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Isolation doesn’t always do it
by Lillian Kennedy, Boulder, CO, USA
Cutting down on input doesn’t stop the gluttony I feel at the art buffet. In fact, I actually salivate when looking at the landscape or beautiful art. I try to narrow the choices, but still will want more and more. I want to put more into a painting (it all seems so splendid) and to paint everything. Currently, I sit in the woods in a cottage on a lake in Vermont — yet sitting here, I can easily succumb to a multitude of painterly distractions. I feel greedy to sink my paintbrush into the paint and taste the scene — then the light changes and I’m greedy for that new taste even though I’m stuffed with sensation already. No amount of isolation seems to take care of it, but calm, clear journaling and staying in touch with my deeper needs and goals steadies the appetite.
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Making the break
by Laury Ravenstein, Port Coquitlam, BC, Canada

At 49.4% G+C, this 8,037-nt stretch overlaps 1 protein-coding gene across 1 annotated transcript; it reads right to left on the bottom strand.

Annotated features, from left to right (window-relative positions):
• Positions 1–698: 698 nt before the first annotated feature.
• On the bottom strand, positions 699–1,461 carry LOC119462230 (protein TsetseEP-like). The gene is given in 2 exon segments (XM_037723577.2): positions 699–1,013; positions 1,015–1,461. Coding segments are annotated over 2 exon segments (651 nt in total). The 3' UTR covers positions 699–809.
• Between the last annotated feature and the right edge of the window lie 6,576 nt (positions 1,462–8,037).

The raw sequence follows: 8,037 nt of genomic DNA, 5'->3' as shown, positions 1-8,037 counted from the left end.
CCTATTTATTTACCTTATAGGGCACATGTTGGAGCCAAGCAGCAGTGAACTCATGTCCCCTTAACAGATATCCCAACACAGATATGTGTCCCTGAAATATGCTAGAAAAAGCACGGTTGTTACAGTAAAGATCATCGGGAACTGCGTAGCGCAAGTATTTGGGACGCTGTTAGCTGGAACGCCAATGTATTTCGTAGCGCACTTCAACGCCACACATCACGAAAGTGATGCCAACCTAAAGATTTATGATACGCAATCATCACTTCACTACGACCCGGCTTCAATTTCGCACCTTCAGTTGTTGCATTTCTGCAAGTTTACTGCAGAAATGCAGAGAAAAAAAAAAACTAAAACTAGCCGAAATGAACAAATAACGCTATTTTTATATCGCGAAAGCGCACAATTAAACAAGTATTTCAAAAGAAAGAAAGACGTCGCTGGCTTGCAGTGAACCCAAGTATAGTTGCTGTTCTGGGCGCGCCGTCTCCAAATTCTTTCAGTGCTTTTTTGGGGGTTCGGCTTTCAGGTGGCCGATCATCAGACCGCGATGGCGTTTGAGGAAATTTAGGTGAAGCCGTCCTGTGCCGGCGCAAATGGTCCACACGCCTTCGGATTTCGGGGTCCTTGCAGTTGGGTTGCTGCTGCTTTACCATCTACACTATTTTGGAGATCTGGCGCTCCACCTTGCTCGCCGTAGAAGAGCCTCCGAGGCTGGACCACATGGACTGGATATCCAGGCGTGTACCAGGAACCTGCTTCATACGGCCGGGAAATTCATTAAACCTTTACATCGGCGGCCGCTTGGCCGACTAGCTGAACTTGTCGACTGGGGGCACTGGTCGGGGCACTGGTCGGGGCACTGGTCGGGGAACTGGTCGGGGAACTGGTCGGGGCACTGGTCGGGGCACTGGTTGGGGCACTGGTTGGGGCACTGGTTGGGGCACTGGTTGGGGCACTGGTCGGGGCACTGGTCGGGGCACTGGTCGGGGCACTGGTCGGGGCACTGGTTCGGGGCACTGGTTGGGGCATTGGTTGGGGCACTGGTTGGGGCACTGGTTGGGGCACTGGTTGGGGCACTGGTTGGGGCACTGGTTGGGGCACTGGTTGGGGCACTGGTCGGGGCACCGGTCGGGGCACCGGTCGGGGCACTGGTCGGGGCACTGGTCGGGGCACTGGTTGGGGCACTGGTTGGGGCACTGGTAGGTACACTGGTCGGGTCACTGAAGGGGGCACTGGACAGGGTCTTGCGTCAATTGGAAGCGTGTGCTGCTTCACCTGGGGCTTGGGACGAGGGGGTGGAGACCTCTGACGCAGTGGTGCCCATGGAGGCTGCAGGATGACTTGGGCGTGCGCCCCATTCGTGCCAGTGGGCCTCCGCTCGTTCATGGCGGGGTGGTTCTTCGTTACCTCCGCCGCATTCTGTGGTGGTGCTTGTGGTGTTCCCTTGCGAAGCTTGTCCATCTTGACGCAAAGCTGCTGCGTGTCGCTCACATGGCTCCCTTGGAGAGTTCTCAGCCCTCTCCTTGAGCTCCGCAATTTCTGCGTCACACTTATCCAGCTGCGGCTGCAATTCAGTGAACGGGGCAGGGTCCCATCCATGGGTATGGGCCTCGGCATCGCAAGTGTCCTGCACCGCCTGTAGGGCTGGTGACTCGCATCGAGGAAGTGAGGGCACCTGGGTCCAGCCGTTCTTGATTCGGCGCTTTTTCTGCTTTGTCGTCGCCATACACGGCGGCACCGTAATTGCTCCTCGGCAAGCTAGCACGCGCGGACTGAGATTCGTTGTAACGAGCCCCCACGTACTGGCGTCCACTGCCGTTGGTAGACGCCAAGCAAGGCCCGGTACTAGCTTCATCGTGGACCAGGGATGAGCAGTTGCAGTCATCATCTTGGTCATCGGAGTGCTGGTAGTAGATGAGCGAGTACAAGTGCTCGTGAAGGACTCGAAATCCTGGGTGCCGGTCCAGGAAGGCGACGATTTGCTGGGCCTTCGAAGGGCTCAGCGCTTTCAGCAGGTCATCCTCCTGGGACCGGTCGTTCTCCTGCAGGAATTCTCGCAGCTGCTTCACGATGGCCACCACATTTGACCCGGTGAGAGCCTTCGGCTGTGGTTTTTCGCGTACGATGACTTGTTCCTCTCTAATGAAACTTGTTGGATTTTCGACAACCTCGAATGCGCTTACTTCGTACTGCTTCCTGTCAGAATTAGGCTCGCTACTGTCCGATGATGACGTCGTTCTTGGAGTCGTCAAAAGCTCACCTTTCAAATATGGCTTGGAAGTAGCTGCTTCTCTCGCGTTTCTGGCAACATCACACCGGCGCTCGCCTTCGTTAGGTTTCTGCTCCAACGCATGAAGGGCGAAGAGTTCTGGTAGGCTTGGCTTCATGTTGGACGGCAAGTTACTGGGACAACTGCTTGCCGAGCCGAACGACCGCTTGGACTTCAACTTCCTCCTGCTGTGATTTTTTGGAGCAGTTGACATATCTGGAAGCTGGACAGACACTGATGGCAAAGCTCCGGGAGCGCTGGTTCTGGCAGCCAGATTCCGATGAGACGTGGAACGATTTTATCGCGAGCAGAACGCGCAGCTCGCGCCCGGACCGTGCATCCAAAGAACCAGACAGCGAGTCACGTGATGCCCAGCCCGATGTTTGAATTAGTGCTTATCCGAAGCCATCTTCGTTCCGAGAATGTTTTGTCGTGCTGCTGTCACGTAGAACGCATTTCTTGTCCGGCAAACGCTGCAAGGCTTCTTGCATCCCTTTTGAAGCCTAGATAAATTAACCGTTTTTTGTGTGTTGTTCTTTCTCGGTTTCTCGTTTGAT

I have a busy life with a great husband, two almost grown daughters and my niece, who lives with me, three dogs, three cats and a horse. I also run a busy retail art supply store and teach many classes and workshops. I used to make art each day, but as the demands of my growing family and business increased, art-making took a back seat. I now get less than a few hours each week to keep playing and learning.
Last week I decided to rent a remote cabin and leave it all behind for one whole week. I have some work to do that needs my full concentration. Scary thoughts surfaced. Can I still make art? Will I get all the way up to the cabin and sit alone staring at my canvases? Will anything be unique and artistically worthy?